The learning strategy comprises four components that prepare people for operating in an inter-agency environment. Designing a learning approach for complex multi-agency and often multinational operations is a demanding task because:
- The operating environment is complex, every situation is unique, and most involve difficult problems for which there is no single or simple solution.
- Short lead times and unpredictability demand a flexible approach.
- Multiple agencies present different organisational structures, cultures, processes, languages and approaches.
- Workload pressures and lack of access to learning programs run by other agencies challenge cross-agency understanding.
- Organisational churn demands constant learning and re-learning.
- Unless there is a formal performance measurement and lessons evaluation system, best practise is not necessarily reinforced.
- No established development pathway exists for civil-military-police professionals.
The learning strategy needs to assist client agencies to improve civil-military-police skills in a whole-of-government context.
Identification of common cross-agency skills
Agencies are responsible for identifying and developing the core skills their people need to perform specialist roles in a disaster or complex emergency. However, experience indicates there are cross-cutting skills and understandings that make all participants more effective in coordinating action for a whole-of-government effect. These skills include cognitive, behavioural and attitudinal aspects, such as adaptability, flexibility and understanding one another’s roles and responsibilities. There is little in the literature or in discussion with other agencies and training providers to indicate that a comprehensive analysis of inter-agency skills has been attempted. A key element of the learning strategy will be to address this shortfall.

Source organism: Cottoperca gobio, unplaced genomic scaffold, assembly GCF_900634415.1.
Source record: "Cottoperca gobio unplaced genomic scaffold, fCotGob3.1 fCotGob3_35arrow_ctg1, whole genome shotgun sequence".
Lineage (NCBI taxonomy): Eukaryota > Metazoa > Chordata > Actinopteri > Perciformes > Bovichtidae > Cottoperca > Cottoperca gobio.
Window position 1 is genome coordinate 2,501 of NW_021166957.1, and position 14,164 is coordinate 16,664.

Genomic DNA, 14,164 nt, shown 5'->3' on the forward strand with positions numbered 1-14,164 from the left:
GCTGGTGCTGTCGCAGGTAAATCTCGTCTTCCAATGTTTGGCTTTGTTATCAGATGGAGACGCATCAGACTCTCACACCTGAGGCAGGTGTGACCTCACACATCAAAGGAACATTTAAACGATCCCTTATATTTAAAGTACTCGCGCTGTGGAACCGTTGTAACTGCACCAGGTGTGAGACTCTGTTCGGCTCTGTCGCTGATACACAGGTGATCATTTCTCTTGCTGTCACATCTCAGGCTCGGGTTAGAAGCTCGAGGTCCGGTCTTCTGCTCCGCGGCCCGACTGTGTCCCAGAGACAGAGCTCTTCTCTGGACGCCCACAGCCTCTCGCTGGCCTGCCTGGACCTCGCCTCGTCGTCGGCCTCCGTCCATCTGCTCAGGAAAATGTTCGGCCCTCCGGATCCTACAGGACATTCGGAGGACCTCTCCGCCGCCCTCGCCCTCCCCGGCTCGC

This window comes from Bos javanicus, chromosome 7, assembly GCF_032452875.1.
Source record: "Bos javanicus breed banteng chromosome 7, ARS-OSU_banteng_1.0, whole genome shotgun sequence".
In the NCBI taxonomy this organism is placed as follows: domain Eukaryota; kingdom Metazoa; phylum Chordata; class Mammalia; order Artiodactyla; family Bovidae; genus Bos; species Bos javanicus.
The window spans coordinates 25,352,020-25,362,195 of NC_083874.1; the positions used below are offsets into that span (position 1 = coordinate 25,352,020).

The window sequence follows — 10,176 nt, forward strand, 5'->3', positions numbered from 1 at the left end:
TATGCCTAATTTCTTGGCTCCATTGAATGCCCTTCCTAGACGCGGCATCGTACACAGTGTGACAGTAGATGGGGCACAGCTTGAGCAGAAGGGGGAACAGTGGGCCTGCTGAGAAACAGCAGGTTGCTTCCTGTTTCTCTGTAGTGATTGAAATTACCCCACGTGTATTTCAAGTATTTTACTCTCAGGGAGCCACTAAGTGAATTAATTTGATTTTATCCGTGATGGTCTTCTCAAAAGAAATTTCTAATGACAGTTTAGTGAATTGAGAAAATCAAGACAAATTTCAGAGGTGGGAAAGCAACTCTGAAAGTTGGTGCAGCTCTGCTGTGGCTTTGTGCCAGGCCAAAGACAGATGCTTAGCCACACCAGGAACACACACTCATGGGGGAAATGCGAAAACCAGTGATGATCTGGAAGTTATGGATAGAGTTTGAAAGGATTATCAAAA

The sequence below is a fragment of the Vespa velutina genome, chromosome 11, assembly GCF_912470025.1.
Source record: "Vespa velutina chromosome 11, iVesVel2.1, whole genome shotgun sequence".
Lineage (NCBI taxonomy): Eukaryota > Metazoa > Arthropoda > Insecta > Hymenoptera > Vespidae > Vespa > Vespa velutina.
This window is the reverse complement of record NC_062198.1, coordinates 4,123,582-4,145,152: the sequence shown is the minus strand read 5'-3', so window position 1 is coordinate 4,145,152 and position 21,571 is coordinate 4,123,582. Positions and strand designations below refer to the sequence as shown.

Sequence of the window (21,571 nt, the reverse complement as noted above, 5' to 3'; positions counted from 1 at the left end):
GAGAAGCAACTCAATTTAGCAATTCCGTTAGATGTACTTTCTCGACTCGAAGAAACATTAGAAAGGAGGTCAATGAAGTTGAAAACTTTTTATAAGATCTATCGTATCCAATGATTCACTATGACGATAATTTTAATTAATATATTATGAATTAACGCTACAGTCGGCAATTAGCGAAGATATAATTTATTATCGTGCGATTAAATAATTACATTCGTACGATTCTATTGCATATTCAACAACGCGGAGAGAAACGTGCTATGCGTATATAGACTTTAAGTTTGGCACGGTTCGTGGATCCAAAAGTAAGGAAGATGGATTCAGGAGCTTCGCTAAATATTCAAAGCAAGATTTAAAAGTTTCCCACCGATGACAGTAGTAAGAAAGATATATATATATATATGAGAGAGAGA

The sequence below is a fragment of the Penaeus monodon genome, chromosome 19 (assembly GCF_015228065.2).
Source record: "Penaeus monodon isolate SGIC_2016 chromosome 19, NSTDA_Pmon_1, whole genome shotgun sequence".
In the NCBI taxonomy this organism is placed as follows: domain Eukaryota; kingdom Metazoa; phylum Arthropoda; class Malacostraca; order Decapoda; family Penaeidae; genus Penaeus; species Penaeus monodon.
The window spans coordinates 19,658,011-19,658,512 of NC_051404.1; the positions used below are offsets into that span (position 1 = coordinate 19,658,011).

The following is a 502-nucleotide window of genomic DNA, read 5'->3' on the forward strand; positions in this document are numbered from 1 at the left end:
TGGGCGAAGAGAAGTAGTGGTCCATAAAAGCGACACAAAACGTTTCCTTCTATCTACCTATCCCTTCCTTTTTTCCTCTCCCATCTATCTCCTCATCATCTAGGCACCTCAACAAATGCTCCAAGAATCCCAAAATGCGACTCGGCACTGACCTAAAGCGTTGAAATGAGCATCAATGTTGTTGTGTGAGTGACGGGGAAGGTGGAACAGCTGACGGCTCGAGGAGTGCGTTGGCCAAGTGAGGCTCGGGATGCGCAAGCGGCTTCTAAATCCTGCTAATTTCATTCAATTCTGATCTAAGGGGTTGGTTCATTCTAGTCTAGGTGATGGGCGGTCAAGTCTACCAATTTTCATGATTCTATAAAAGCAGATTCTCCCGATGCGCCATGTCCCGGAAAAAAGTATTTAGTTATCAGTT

Developing civil-military-police professional networks
People develop professional networks within and across agencies. Such networks generate cross-agency understanding, respect and trust, which promotes more open, effective cooperation. The ACMC helps develop civil-military-police professional networks by bringing agency representatives together, including through participation in workshops, exercises, project teams, and group research. Building networks within Australia, regionally and internationally remains a central focus of this learning strategy.
Support for learning
The ACMC provides a conduit for sharing information and understanding across whole-of-government, civil society and academe through the provision of learning support, including advice in curriculum design, identification of relevant knowledge, development of training materials and publications, hosting of multi-agency training programs, facilitation of subject matter expertise, and research.
The ACMC will promote a continuous improvement approach to learning for civil-military-police interaction.
Please view a list of civil-military-police courses that are currently available.
For further information regarding the civil-military-police learning strategy, please contact email@example.com with ‘Learning Strategy’ in the subject line.